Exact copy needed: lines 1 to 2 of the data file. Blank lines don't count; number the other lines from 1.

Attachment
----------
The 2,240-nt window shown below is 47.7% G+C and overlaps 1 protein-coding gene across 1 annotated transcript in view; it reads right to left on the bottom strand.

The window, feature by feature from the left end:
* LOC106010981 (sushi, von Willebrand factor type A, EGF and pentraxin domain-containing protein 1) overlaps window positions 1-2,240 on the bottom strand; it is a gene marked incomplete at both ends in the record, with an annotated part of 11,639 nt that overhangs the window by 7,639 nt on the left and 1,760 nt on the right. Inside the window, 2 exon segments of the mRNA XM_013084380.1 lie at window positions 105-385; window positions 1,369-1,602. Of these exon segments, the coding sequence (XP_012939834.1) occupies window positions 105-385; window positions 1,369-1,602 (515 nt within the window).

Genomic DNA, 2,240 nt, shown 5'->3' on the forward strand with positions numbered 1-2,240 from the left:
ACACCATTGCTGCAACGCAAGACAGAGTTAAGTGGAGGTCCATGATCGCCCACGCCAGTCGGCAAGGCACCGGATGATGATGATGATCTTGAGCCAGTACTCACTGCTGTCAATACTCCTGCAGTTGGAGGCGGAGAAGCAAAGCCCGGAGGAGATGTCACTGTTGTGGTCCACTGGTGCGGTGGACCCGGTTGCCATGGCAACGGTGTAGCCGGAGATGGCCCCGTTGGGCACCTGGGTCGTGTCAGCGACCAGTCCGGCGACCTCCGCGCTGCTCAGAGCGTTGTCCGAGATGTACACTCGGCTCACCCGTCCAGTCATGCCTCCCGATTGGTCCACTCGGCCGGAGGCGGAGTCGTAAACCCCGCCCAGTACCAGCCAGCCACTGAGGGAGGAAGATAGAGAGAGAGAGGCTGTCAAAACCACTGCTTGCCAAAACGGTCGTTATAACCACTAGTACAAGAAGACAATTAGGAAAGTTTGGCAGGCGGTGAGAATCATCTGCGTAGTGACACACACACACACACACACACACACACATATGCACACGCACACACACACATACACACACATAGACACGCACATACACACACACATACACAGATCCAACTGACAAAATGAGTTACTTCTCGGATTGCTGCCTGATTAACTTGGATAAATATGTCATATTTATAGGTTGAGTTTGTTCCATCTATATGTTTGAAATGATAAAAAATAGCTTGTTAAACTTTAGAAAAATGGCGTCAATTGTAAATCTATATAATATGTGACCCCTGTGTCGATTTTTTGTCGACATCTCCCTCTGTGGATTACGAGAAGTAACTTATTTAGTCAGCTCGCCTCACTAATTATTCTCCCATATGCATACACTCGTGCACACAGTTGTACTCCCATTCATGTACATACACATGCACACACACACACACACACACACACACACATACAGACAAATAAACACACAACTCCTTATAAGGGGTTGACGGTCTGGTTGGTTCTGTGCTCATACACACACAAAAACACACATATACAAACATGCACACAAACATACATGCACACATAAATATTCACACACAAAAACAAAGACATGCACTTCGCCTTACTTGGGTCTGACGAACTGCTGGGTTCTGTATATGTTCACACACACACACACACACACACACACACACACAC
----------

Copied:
The 2,240-nt window shown below is 47.7% G+C and overlaps 1 protein-coding gene across 1 annotated transcript in view; it reads right to left on the bottom strand.

The window, feature by feature from the left end: